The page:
In light of the above modifications, current paragraphs (b), (c), and (d) would be redesignated as paragraphs (c), (d), and (e), respectively. In redesignated paragraph (c), an order denying a request for access to the information described in paragraph (a), would be included as an order appealable by the petitioner/requester on the question as to whether the request and/or petition should have been granted. Former paragraph (c), redesignated as paragraph (d), concerns appeals by a party other than the requester/petitioner. This paragraph would be modified to address in paragraph (d)(1) appeals of orders granting a petition to intervene and/or hearing and in paragraph (d)(2), appeals of orders granting requests for access to information. The appealable issue in paragraph (d)(2) is whether the request for access should have been denied in whole or in part. Paragraph (d) in the current rule is redesignated as paragraph (e) but would be otherwise unchanged.

III. Voluntary Consensus Standards

The National Technology Transfer and Advancement Act of 1995, Pub. L. 104-113, requires that Federal agencies use technical standards that are developed or adopted by voluntary consensus standards bodies unless using such a standard is inconsistent with applicable law or is otherwise impractical. The NRC is proposing to permit potential parties to seek interlocutory Commission review of orders denying a request for access to information for the preparation of contentions. This action does not constitute the establishment of a government-unique standard as defined in the Office of Management and Budget (OMB) Circular A-119 (1998).

IV. Environmental Impact: Categorical Exclusion

The NRC has determined that this proposed regulation is the type of action described in 10 CFR 51.22(c)(1). Therefore, neither an environmental impact statement nor an environmental assessment has been prepared for this proposed regulation.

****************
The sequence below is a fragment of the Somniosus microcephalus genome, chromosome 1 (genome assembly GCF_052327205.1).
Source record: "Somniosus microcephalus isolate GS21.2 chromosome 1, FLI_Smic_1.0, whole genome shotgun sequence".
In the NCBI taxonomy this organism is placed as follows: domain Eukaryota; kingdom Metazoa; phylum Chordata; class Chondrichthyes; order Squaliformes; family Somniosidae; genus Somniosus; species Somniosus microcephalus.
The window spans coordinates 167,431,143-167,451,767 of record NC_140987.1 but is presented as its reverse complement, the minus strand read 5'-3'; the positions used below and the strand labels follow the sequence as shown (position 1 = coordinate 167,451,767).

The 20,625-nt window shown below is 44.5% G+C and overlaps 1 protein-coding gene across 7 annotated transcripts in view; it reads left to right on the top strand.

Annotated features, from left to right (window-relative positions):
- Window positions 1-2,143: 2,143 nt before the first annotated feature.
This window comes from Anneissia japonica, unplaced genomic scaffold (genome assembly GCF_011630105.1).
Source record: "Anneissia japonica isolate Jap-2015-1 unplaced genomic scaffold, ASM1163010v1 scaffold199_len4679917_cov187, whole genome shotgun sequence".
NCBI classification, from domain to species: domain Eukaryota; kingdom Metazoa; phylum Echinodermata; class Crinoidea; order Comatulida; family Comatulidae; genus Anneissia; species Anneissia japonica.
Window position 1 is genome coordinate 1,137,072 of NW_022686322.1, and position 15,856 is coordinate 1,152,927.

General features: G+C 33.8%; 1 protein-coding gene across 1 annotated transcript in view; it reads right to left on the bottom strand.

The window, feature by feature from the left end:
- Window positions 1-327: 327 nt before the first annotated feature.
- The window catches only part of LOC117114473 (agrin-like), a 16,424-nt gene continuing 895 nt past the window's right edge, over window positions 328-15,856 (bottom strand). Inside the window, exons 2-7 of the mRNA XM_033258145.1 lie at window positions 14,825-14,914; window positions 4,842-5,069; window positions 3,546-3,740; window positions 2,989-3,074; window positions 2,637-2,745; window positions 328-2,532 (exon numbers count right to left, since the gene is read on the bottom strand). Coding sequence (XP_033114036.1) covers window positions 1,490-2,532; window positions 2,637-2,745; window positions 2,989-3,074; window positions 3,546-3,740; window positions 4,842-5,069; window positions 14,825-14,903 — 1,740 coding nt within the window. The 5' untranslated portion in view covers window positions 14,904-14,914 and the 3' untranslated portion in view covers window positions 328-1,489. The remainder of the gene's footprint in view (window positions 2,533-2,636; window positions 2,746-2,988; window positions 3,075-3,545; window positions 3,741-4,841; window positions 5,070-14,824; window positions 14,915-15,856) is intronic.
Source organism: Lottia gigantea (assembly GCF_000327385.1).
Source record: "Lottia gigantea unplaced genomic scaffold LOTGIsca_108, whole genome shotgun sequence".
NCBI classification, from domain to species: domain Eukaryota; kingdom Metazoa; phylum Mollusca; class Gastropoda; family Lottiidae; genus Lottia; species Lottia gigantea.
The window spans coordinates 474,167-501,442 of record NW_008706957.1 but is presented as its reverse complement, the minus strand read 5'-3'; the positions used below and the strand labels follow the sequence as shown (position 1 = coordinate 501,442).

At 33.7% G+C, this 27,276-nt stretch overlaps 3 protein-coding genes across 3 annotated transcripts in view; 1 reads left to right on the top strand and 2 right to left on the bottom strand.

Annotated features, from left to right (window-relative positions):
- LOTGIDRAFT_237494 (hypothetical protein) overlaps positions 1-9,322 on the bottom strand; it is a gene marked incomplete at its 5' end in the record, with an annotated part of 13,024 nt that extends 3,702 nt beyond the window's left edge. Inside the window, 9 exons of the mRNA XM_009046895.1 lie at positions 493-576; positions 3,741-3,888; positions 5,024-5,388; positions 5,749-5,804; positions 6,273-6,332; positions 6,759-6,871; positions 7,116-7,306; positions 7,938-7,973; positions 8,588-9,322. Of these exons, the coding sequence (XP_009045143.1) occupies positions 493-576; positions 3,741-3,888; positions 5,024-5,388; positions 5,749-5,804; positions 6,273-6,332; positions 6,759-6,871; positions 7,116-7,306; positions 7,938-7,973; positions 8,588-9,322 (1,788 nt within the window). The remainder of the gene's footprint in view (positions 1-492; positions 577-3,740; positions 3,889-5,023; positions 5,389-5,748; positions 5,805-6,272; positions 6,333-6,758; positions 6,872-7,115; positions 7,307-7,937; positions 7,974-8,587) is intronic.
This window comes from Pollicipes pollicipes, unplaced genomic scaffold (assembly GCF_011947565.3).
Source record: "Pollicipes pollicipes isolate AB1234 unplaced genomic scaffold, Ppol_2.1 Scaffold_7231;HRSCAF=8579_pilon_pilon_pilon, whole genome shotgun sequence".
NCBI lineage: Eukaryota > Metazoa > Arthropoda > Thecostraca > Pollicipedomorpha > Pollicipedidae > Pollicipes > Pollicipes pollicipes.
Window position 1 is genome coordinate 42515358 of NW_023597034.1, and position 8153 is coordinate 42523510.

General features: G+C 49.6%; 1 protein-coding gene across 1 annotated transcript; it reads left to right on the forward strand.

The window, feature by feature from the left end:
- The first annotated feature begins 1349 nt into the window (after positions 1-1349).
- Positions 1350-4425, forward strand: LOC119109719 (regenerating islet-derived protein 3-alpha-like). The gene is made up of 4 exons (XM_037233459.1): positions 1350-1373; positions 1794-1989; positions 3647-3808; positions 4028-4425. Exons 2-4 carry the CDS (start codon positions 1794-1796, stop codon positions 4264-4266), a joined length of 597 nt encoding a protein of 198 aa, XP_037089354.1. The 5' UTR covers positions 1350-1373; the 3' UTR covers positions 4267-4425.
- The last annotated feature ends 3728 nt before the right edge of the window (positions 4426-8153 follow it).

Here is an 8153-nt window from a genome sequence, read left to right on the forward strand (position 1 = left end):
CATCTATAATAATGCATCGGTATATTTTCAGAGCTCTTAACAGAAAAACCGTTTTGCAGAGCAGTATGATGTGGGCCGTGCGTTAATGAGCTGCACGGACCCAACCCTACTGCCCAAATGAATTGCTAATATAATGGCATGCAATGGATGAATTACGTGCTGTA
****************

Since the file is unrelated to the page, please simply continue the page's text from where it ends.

V. Paperwork Reduction Act Statement

This proposed rule contains no information collection requirements and, therefore, is not subject to the requirements of the Paperwork Reduction Act of 1995 (44 U.S.C. 3501 et seq.).

Public Protection Notification

The NRC may not conduct or sponsor, and a person is not required to respond to, a request for information or an information collection requirement unless the requesting document displays a currently valid OMB control number.

VI. Regulatory Analysis

A regulatory analysis has not been prepared for this regulation because it applies to the procedures to be used in NRC adjudicatory proceedings, and would not involve any provisions that would impose any economic burdens on licensees or the public.

VII. Backfit Analysis

The NRC has determined that the backfit rules (§§ 50.109, 70.76, 72.62, or 76.76) do not apply to this proposed rule because these amendments would not involve any provisions that would impose backfits as defined in 10 CFR Chapter I. Therefore, a backfit analysis is not required.

VIII. Plain Language

The Presidential memorandum dated June 1, 1998, entitled “Plain Language in Government Writing,” published on June 10, 1998 (63 FR 31883) directed that the Government's documents be in plain, clear, and accessible language. The NRC requests comments on the proposed rule specifically with respect to the clarity and effectiveness of the language used. Comments should be sent to the NRC as explained in the ADDRESSES caption of this document.